My first piece was a dining chair.  I had a Thonet Bistro chair upholstered in this hideously decaying emerald vinyl.  After taking apart the seat and removing the vinyl, I embarked on the project of sanding off all the old stain and varnish.  I thought that part of the project would go pretty quick, but as it turned out, it was the longest part!  I'm quite familiar with sanding on flat surfaces, but I've never had the opportunity to sand bentwood, will all it's curves and grooves.  When the sanding was completed, I stained it with minwax stain/poly in one.  I ended up putting two coats on and it came out great!

For the seat, I choose an upholstery fabric that I had gotten from my mom a while back.  She had gotten it from a friend's mother, and based on it's color and pattern, I'd say it was from the 60's.  It's a really awesome limey-green velvet flower pattern.  I had to take a deep breath before I started cutting it up, but now that it's on my refinished Thonet chair I feel excited that I finally got to use it.  (I still have some left!)
Reupholstered Thonet Chair, with scale figure (Romeo)

I have 1-2 ottomans that I'm working on, while simultaneously working on "the big chair".  It's a little bit more complicated than what I originally anticipated, but I think it will look really cool in the end.  I'm not going to try to deal with all the sanding of all the intricate parts.  Instead I'm going to hit a few spots with the orbital, then spray the whole thing white.  I'll go back over it with a fine sandpaper in a few spots, then hit it with a stain to get the "dirty" look.  I learned this technique when we went to our Sherwin Williams field trip, and I think it will be a lot more time efficient.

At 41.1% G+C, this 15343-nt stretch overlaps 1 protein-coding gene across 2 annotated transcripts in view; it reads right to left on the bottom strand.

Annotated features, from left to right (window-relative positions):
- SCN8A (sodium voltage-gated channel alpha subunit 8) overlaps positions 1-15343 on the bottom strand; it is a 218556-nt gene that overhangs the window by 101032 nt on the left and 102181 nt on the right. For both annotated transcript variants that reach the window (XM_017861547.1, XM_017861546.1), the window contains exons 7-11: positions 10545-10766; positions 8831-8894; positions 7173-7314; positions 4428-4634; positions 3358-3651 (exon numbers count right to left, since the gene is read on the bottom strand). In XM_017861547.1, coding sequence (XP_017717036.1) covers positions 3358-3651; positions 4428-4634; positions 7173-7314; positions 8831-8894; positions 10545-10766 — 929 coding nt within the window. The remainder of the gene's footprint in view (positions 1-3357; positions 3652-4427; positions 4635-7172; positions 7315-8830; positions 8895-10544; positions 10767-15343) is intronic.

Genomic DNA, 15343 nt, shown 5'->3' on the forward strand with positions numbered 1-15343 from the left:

The "big chair"
Back of the "big chair"
I ordered my supplies from yesterday so they should be in towards the end of the week.  I had a really tough time picking out fabrics because there were a lot of them that I really liked.  Because of the tufting and the grooves in the foam, I had to pick a fabric that wouldn't look odd when part of the pattern cuts off.  I envisioned the fabric to look a little bit more on the modern side, to juxtapose with the style of the chair. 

Fabric swatch of upholstery fabric

Wednesday, April 4, 2012

My Fabric!

My fabric came in yesterday!  I love it.  I especially love the upholstery sample I made.  I'm going to order 2 yards of it and reupholster an ottoman with it.  It was especially designed to go with upholstery pieces that are tufted - that is, buttons and pleating.  The pattern repeat on the upholstery fabric creates a circle where the botton will go.

Upholstery Sample

Kona Cotton
Closeup of Kona Cotton Design

Recycled-Parts Furniture

Doing my upholstery project in Studio has inspired me to rekindle my love of furniture.  I especially love the eclectic pieces, made from up-cycled materials.  I'm starting a collection of my favorite pieces on my blog, so I'll post them as I run across them. 
Here's one I found today, from

These interesting pieces are made from scrap wood and melted tin that was found locally (local to the artist).  He cut the wood to make a uniform shape then melted the tin around the pieces to hold them into place.  You can find more of this designer's work at his web page